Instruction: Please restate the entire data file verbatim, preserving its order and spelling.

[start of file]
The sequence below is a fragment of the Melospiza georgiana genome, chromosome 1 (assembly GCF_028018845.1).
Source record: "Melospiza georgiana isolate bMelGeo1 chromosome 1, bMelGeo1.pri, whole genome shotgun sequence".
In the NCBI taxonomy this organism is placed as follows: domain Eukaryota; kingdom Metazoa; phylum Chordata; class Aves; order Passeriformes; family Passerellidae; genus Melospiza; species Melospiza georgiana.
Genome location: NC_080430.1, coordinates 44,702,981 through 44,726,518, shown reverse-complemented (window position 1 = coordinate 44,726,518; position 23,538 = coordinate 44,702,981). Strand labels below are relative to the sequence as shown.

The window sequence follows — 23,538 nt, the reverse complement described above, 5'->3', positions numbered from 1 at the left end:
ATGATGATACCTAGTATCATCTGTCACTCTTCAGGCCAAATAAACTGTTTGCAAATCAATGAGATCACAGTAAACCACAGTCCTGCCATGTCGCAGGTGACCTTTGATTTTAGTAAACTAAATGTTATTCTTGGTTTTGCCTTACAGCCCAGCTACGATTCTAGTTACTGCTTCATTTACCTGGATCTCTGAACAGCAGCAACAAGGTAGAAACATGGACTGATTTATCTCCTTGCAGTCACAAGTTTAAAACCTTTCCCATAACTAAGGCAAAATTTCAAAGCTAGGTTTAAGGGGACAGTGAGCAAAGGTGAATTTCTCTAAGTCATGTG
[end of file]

The sequence below is a fragment of the Melospiza georgiana genome, chromosome 1 (assembly GCF_028018845.1).
Source record: "Melospiza georgiana isolate bMelGeo1 chromosome 1, bMelGeo1.pri, whole genome shotgun sequence".
In the NCBI taxonomy this organism is placed as follows: domain Eukaryota; kingdom Metazoa; phylum Chordata; class Aves; order Passeriformes; family Passerellidae; genus Melospiza; species Melospiza georgiana.
Genome location: NC_080430.1, coordinates 44,702,981 through 44,726,518, shown reverse-complemented (window position 1 = coordinate 44,726,518; position 23,538 = coordinate 44,702,981). Strand labels below are relative to the sequence as shown.

The window sequence follows — 23,538 nt, the reverse complement described above, 5'->3', positions numbered from 1 at the left end:
ATGATGATACCTAGTATCATCTGTCACTCTTCAGGCCAAATAAACTGTTTGCAAATCAATGAGATCACAGTAAACCACAGTCCTGCCATGTCGCAGGTGACCTTTGATTTTAGTAAACTAAATGTTATTCTTGGTTTTGCCTTACAGCCCAGCTACGATTCTAGTTACTGCTTCATTTACCTGGATCTCTGAACAGCAGCAACAAGGTAGAAACATGGACTGATTTATCTCCTTGCAGTCACAAGTTTAAAACCTTTCCCATAACTAAGGCAAAATTTCAAAGCTAGGTTTAAGGGGACAGTGAGCAAAGGTGAATTTCTCTAAGTCATGTG